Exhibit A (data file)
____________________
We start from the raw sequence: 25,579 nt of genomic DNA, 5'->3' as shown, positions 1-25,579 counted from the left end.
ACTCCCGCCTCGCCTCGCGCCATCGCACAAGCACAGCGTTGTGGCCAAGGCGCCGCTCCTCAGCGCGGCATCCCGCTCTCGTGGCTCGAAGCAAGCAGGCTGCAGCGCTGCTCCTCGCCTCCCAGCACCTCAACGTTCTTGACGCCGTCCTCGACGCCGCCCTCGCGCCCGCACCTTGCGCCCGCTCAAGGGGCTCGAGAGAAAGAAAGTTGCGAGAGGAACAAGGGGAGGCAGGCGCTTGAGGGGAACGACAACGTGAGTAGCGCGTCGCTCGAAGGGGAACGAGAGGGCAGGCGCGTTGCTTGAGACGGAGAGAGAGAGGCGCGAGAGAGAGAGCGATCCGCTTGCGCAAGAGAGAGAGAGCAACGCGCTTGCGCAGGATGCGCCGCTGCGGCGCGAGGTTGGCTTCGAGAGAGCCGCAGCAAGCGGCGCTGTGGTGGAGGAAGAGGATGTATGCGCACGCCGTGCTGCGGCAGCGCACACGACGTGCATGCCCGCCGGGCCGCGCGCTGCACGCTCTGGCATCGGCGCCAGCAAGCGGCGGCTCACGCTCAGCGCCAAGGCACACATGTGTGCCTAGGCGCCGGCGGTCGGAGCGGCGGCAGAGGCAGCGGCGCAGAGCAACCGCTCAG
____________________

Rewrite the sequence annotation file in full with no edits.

We start from the raw sequence: 25,579 nt of genomic DNA, 5'->3' as shown, positions 1-25,579 counted from the left end.
ACTCCCGCCTCGCCTCGCGCCATCGCACAAGCACAGCGTTGTGGCCAAGGCGCCGCTCCTCAGCGCGGCATCCCGCTCTCGTGGCTCGAAGCAAGCAGGCTGCAGCGCTGCTCCTCGCCTCCCAGCACCTCAACGTTCTTGACGCCGTCCTCGACGCCGCCCTCGCGCCCGCACCTTGCGCCCGCTCAAGGGGCTCGAGAGAAAGAAAGTTGCGAGAGGAACAAGGGGAGGCAGGCGCTTGAGGGGAACGACAACGTGAGTAGCGCGTCGCTCGAAGGGGAACGAGAGGGCAGGCGCGTTGCTTGAGACGGAGAGAGAGAGGCGCGAGAGAGAGAGCGATCCGCTTGCGCAAGAGAGAGAGAGCAACGCGCTTGCGCAGGATGCGCCGCTGCGGCGCGAGGTTGGCTTCGAGAGAGCCGCAGCAAGCGGCGCTGTGGTGGAGGAAGAGGATGTATGCGCACGCCGTGCTGCGGCAGCGCACACGACGTGCATGCCCGCCGGGCCGCGCGCTGCACGCTCTGGCATCGGCGCCAGCAAGCGGCGGCTCACGCTCAGCGCCAAGGCACACATGTGTGCCTAGGCGCCGGCGGTCGGAGCGGCGGCAGAGGCAGCGGCGCAGAGCAACCGCTCAG